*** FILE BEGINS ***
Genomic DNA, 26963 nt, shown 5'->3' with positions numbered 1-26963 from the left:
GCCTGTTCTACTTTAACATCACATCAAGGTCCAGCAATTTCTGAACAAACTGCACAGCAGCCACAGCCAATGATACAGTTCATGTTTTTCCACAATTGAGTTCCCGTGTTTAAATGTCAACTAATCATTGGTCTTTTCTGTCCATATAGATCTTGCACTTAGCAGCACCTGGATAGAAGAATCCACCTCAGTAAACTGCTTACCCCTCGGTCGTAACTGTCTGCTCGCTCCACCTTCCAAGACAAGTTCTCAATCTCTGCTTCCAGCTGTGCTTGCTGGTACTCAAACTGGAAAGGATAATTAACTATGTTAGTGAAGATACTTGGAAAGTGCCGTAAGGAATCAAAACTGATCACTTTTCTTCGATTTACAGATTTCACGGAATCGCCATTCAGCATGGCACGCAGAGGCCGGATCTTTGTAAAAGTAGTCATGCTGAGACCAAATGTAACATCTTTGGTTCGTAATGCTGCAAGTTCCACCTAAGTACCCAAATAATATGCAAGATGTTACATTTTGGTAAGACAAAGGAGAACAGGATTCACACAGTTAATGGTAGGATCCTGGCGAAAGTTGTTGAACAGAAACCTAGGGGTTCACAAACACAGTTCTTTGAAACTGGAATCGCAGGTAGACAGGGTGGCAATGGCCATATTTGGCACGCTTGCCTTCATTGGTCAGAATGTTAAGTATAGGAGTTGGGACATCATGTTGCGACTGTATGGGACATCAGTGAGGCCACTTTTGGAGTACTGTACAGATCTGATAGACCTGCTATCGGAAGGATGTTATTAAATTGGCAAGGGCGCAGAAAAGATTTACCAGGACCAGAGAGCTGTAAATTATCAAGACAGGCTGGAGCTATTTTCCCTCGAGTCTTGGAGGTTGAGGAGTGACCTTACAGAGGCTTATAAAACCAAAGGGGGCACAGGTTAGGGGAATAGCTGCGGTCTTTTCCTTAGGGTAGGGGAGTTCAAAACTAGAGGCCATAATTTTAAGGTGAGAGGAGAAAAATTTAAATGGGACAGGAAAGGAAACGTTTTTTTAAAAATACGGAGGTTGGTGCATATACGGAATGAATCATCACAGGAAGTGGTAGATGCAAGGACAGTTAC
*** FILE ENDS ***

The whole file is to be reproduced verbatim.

Genomic DNA, 26963 nt, shown 5'->3' with positions numbered 1-26963 from the left:
GCCTGTTCTACTTTAACATCACATCAAGGTCCAGCAATTTCTGAACAAACTGCACAGCAGCCACAGCCAATGATACAGTTCATGTTTTTCCACAATTGAGTTCCCGTGTTTAAATGTCAACTAATCATTGGTCTTTTCTGTCCATATAGATCTTGCACTTAGCAGCACCTGGATAGAAGAATCCACCTCAGTAAACTGCTTACCCCTCGGTCGTAACTGTCTGCTCGCTCCACCTTCCAAGACAAGTTCTCAATCTCTGCTTCCAGCTGTGCTTGCTGGTACTCAAACTGGAAAGGATAATTAACTATGTTAGTGAAGATACTTGGAAAGTGCCGTAAGGAATCAAAACTGATCACTTTTCTTCGATTTACAGATTTCACGGAATCGCCATTCAGCATGGCACGCAGAGGCCGGATCTTTGTAAAAGTAGTCATGCTGAGACCAAATGTAACATCTTTGGTTCGTAATGCTGCAAGTTCCACCTAAGTACCCAAATAATATGCAAGATGTTACATTTTGGTAAGACAAAGGAGAACAGGATTCACACAGTTAATGGTAGGATCCTGGCGAAAGTTGTTGAACAGAAACCTAGGGGTTCACAAACACAGTTCTTTGAAACTGGAATCGCAGGTAGACAGGGTGGCAATGGCCATATTTGGCACGCTTGCCTTCATTGGTCAGAATGTTAAGTATAGGAGTTGGGACATCATGTTGCGACTGTATGGGACATCAGTGAGGCCACTTTTGGAGTACTGTACAGATCTGATAGACCTGCTATCGGAAGGATGTTATTAAATTGGCAAGGGCGCAGAAAAGATTTACCAGGACCAGAGAGCTGTAAATTATCAAGACAGGCTGGAGCTATTTTCCCTCGAGTCTTGGAGGTTGAGGAGTGACCTTACAGAGGCTTATAAAACCAAAGGGGGCACAGGTTAGGGGAATAGCTGCGGTCTTTTCCTTAGGGTAGGGGAGTTCAAAACTAGAGGCCATAATTTTAAGGTGAGAGGAGAAAAATTTAAATGGGACAGGAAAGGAAACGTTTTTTTAAAAATACGGAGGTTGGTGCATATACGGAATGAATCATCACAGGAAGTGGTAGATGCAAGGACAGTTAC